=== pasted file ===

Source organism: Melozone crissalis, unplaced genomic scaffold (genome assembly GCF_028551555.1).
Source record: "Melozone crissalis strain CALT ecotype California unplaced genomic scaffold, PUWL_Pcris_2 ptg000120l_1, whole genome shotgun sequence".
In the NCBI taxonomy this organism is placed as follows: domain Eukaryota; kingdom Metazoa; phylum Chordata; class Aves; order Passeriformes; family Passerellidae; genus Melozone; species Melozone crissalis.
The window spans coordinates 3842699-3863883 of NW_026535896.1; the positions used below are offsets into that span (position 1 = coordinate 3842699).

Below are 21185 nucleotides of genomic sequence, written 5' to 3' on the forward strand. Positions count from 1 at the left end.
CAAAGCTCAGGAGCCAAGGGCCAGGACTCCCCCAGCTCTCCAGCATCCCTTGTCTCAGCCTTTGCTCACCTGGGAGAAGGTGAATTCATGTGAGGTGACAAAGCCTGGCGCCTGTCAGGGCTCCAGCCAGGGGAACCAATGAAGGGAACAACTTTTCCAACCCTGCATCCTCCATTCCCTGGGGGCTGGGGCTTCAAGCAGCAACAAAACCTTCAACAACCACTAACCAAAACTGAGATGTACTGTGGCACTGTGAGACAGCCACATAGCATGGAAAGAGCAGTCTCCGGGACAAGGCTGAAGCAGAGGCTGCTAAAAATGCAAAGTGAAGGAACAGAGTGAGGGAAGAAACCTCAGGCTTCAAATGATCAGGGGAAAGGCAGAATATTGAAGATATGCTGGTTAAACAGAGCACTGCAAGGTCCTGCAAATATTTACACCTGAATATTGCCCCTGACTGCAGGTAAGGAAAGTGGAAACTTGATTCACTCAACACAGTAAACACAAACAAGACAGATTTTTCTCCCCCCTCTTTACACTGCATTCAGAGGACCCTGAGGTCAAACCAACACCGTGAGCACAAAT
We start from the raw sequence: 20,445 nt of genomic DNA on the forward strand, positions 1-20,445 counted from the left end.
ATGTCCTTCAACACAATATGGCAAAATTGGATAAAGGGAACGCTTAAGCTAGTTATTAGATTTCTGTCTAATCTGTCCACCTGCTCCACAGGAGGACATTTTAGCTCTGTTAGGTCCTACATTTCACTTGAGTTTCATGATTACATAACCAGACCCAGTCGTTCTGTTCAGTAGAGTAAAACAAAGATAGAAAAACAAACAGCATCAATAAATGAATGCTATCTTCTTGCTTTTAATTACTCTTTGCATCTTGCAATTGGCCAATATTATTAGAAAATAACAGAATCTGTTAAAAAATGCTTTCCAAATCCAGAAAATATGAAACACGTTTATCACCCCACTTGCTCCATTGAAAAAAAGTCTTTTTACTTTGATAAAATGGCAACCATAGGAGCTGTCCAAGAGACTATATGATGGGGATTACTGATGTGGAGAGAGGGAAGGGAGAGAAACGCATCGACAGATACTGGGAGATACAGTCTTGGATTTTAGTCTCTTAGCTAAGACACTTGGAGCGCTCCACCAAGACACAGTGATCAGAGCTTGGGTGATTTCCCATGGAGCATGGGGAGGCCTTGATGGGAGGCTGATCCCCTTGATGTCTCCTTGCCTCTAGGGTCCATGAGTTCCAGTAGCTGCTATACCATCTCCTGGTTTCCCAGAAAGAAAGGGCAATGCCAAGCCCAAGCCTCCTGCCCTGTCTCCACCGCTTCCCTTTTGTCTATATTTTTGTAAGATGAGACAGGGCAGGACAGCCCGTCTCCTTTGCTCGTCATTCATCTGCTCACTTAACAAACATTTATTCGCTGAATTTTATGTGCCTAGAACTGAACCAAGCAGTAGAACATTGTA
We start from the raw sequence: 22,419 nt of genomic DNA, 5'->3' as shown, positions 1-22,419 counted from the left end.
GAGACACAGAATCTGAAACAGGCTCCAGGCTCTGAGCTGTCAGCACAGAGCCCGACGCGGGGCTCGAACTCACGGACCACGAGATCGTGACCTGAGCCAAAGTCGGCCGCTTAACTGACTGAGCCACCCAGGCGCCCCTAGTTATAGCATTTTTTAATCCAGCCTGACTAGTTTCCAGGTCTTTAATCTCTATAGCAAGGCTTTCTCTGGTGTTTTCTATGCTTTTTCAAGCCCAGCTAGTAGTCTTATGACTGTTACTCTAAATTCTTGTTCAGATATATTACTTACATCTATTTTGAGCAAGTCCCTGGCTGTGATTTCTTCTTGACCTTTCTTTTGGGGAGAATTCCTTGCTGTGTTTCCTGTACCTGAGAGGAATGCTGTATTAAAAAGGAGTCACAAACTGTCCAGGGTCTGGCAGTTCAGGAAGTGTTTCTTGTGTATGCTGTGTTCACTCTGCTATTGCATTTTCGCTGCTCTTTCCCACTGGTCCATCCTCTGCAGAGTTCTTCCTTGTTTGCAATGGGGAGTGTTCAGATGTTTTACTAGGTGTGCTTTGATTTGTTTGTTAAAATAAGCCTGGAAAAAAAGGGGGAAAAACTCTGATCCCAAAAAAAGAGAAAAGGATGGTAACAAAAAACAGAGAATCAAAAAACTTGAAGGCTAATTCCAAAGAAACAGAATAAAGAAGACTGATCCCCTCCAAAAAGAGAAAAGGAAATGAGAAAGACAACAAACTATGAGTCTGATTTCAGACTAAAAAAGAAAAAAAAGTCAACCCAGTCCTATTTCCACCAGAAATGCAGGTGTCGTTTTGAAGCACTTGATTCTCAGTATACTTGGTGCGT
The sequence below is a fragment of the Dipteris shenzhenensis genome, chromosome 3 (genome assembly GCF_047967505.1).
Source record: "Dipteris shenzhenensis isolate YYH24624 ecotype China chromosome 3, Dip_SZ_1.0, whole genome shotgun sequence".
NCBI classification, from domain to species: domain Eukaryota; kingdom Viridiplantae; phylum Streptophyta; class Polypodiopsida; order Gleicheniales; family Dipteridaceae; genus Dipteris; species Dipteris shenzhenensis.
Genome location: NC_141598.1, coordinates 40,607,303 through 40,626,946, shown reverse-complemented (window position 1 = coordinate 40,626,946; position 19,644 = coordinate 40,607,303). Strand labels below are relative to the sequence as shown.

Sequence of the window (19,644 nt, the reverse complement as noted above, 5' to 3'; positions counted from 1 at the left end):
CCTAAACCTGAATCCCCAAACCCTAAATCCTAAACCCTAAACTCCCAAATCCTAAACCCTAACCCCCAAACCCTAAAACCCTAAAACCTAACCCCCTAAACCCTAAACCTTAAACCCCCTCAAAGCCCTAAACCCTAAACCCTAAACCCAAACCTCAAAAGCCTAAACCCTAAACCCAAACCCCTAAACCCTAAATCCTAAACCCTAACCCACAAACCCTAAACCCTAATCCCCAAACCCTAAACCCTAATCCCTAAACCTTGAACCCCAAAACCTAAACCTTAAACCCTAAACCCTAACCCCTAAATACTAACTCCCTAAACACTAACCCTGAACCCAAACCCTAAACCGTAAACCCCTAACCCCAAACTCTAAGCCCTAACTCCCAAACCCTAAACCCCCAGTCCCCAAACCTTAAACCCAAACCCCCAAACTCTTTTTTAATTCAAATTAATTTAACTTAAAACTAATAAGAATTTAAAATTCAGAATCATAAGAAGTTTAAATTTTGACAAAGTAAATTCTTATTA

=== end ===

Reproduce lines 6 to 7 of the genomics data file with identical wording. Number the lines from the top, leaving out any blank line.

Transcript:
CAAAGCTCAGGAGCCAAGGGCCAGGACTCCCCCAGCTCTCCAGCATCCCTTGTCTCAGCCTTTGCTCACCTGGGAGAAGGTGAATTCATGTGAGGTGACAAAGCCTGGCGCCTGTCAGGGCTCCAGCCAGGGGAACCAATGAAGGGAACAACTTTTCCAACCCTGCATCCTCCATTCCCTGGGGGCTGGGGCTTCAAGCAGCAACAAAACCTTCAACAACCACTAACCAAAACTGAGATGTACTGTGGCACTGTGAGACAGCCACATAGCATGGAAAGAGCAGTCTCCGGGACAAGGCTGAAGCAGAGGCTGCTAAAAATGCAAAGTGAAGGAACAGAGTGAGGGAAGAAACCTCAGGCTTCAAATGATCAGGGGAAAGGCAGAATATTGAAGATATGCTGGTTAAACAGAGCACTGCAAGGTCCTGCAAATATTTACACCTGAATATTGCCCCTGACTGCAGGTAAGGAAAGTGGAAACTTGATTCACTCAACACAGTAAACACAAACAAGACAGATTTTTCTCCCCCCTCTTTACACTGCATTCAGAGGACCCTGAGGTCAAACCAACACCGTGAGCACAAAT
We start from the raw sequence: 20,445 nt of genomic DNA on the forward strand, positions 1-20,445 counted from the left end.